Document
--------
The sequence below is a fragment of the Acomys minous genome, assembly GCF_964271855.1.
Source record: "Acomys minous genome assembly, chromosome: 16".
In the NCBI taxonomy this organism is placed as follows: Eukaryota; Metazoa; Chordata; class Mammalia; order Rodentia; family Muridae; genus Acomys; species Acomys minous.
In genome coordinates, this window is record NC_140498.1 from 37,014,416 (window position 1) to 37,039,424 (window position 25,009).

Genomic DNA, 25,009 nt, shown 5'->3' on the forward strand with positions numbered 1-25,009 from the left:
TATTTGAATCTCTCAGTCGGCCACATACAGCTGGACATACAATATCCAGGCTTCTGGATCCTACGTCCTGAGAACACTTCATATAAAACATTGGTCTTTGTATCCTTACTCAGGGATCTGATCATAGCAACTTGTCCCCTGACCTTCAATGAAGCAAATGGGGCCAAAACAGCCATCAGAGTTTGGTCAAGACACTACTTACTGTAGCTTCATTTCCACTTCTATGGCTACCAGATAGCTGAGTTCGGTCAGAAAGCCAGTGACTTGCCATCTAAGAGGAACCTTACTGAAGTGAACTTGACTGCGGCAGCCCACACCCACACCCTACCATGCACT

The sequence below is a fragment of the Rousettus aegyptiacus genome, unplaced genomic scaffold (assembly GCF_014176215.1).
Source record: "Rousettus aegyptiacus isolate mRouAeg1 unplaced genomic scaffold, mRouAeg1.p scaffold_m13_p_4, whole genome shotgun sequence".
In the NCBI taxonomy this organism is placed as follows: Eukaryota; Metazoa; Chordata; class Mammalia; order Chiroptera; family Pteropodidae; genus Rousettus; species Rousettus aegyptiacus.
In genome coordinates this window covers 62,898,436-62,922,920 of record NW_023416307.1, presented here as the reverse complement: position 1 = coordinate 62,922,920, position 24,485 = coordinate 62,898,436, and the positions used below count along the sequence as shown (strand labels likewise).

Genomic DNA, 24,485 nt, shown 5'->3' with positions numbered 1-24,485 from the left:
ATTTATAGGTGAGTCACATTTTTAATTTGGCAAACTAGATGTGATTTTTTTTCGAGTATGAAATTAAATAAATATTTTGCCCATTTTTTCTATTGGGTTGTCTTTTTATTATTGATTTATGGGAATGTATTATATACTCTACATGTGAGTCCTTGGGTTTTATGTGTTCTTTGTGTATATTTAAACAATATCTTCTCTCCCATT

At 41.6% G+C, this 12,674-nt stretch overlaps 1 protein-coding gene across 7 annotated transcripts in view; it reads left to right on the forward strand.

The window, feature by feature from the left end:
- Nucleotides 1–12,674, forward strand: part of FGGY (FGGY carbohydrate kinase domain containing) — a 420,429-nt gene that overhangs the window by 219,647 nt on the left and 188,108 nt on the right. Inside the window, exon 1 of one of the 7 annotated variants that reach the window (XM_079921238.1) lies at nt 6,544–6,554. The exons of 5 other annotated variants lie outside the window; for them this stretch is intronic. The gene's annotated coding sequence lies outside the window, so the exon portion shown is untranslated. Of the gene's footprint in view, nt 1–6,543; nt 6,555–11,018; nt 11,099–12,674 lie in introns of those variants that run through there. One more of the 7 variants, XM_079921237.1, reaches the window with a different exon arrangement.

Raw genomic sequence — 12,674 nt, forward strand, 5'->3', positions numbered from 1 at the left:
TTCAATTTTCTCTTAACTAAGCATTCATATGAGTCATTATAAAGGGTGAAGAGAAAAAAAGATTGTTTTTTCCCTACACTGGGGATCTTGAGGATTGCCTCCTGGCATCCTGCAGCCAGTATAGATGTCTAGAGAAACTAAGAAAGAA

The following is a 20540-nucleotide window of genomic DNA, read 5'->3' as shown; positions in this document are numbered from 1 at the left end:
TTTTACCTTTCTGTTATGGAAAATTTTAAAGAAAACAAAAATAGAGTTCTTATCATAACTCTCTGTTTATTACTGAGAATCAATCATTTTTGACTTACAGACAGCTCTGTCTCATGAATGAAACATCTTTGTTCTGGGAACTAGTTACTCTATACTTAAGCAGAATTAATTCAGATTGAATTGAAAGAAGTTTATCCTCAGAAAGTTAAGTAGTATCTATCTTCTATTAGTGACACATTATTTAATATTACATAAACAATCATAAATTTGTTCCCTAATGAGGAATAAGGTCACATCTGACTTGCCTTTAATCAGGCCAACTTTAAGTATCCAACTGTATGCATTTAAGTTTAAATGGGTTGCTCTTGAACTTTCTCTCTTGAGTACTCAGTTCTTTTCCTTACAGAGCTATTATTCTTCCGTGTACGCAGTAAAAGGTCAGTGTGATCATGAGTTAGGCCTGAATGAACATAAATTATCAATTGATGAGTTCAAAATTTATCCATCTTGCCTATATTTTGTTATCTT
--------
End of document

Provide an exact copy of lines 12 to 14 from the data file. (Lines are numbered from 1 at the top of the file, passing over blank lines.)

ATTTATAGGTGAGTCACATTTTTAATTTGGCAAACTAGATGTGATTTTTTTTCGAGTATGAAATTAAATAAATATTTTGCCCATTTTTTCTATTGGGTTGTCTTTTTATTATTGATTTATGGGAATGTATTATATACTCTACATGTGAGTCCTTGGGTTTTATGTGTTCTTTGTGTATATTTAAACAATATCTTCTCTCCCATT

At 41.6% G+C, this 12,674-nt stretch overlaps 1 protein-coding gene across 7 annotated transcripts in view; it reads left to right on the forward strand.

The window, feature by feature from the left end: